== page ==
Kiplinger’s Personal Finance magazine’s December issue rates American colleges to come up with a list of the top 100 schools for education value. While there are no big surprises here (the Kiplinger measure of school quality is based on familiar things including admission rate, SAT scores, students-faculty ratio, and graduation rate) the Kiplinger article looks decisively at financial aid:
Think you earn too much to qualify for financial aid? You might be pleasantly surprised. In recent years, most top-tier colleges and universities have extended financial aid almost exclusively to students with need. A few of the top 20 institutions in our rankings, however, bestow merit money to a significant percentage of students.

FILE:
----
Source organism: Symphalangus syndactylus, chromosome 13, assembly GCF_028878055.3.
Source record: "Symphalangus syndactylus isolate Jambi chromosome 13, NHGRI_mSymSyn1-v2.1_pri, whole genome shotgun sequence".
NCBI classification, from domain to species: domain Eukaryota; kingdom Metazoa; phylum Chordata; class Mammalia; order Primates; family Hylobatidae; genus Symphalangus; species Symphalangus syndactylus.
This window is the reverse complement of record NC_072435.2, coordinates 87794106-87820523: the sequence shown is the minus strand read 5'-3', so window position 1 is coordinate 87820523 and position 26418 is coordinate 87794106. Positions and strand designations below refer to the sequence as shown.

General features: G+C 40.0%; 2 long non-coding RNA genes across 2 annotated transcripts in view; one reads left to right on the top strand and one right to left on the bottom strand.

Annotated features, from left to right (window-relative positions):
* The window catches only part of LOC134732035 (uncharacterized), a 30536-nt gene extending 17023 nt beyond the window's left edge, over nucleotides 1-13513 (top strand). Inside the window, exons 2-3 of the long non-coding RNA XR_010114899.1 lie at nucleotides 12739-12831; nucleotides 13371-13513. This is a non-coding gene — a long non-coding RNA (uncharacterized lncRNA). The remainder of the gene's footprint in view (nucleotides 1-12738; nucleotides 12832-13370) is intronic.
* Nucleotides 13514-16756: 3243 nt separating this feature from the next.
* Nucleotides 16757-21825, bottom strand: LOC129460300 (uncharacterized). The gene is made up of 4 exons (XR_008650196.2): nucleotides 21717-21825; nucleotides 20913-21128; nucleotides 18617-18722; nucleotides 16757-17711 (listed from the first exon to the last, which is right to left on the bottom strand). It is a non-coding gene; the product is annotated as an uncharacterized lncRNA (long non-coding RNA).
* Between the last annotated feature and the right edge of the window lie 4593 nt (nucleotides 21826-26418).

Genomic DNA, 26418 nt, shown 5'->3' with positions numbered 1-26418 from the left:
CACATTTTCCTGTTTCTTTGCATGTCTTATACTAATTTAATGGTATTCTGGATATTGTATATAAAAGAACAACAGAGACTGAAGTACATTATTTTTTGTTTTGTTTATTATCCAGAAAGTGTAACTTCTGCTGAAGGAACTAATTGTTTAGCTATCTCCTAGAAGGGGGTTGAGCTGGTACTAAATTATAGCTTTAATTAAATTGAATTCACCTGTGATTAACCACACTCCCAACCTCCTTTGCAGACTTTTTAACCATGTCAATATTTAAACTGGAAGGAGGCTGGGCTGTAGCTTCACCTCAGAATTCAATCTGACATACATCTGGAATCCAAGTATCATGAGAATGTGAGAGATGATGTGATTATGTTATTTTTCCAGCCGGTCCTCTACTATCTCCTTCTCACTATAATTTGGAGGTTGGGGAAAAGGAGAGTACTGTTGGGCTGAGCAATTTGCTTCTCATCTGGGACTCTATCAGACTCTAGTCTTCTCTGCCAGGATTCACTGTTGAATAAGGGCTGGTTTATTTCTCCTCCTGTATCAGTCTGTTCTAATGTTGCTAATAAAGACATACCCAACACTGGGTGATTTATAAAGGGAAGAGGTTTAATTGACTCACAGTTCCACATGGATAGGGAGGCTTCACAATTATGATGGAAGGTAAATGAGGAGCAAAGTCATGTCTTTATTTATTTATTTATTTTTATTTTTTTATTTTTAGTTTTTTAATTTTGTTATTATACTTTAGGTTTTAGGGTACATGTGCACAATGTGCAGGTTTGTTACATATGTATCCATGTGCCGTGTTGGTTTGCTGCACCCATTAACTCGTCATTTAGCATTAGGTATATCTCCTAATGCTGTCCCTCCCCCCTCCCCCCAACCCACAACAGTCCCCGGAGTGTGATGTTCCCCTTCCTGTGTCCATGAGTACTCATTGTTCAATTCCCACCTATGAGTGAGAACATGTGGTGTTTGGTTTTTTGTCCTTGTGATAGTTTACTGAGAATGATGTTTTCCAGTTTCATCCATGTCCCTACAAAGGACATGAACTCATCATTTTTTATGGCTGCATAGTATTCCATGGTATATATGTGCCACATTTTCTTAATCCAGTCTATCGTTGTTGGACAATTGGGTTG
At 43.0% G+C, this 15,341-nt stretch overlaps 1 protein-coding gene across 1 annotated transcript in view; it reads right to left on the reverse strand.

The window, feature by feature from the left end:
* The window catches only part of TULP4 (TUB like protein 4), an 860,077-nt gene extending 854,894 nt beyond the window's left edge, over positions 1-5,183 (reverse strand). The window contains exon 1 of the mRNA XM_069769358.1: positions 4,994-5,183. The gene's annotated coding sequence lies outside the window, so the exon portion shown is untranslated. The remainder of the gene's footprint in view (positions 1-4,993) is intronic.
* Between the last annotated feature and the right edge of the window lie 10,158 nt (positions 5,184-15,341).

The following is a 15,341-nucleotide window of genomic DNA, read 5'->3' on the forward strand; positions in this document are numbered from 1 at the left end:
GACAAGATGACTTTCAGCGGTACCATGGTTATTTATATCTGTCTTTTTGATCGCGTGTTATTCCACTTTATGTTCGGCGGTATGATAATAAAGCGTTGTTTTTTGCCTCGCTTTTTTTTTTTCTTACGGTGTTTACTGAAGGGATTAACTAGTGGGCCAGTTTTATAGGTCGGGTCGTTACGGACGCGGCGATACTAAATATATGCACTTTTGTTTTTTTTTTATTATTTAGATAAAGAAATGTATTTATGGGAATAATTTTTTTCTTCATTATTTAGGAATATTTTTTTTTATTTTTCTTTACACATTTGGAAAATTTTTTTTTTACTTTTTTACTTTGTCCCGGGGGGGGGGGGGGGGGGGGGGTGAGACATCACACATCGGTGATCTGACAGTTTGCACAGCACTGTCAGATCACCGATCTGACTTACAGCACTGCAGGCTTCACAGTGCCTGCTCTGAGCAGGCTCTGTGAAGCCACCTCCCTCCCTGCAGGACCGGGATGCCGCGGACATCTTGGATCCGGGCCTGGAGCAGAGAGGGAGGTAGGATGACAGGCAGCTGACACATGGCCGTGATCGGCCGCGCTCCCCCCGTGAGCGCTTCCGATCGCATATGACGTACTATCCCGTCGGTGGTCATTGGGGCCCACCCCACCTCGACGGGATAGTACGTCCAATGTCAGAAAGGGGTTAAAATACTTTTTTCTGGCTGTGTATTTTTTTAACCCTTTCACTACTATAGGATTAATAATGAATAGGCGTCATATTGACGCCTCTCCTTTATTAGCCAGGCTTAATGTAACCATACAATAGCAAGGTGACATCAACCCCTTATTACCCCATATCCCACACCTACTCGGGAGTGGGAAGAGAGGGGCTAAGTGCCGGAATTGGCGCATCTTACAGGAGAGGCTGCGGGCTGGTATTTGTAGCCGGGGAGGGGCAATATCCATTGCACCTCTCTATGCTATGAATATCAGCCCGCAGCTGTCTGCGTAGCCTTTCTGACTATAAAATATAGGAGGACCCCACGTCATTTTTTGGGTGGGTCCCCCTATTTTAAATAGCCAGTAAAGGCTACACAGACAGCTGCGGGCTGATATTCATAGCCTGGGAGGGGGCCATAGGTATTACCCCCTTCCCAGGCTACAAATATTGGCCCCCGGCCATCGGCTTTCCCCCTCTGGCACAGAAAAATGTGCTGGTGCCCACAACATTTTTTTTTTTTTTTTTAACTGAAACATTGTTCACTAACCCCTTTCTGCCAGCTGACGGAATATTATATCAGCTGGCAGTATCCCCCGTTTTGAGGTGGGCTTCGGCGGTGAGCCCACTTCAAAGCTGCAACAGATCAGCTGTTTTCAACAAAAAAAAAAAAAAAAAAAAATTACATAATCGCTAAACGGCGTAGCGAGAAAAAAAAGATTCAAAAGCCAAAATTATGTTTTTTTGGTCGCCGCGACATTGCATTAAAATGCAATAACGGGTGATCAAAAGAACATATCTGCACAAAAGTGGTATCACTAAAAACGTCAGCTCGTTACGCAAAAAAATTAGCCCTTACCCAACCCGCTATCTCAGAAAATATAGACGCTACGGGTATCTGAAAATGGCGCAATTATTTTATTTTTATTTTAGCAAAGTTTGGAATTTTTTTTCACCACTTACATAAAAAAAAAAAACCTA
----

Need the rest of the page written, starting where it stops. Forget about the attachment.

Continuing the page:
Call it the difference between the sticker price and the actual checks families write to schools. Kiplinger takes the innovative step of trying to figure out what tuition really is, after accounting for need-based financial aid.
Yale University, for instance, is at $48,450 a year a breathtakingly expensive school. But after accounting for financial aid given, the annual price of the school for many students (or their parents) falls to the reasonably affordable $12,747.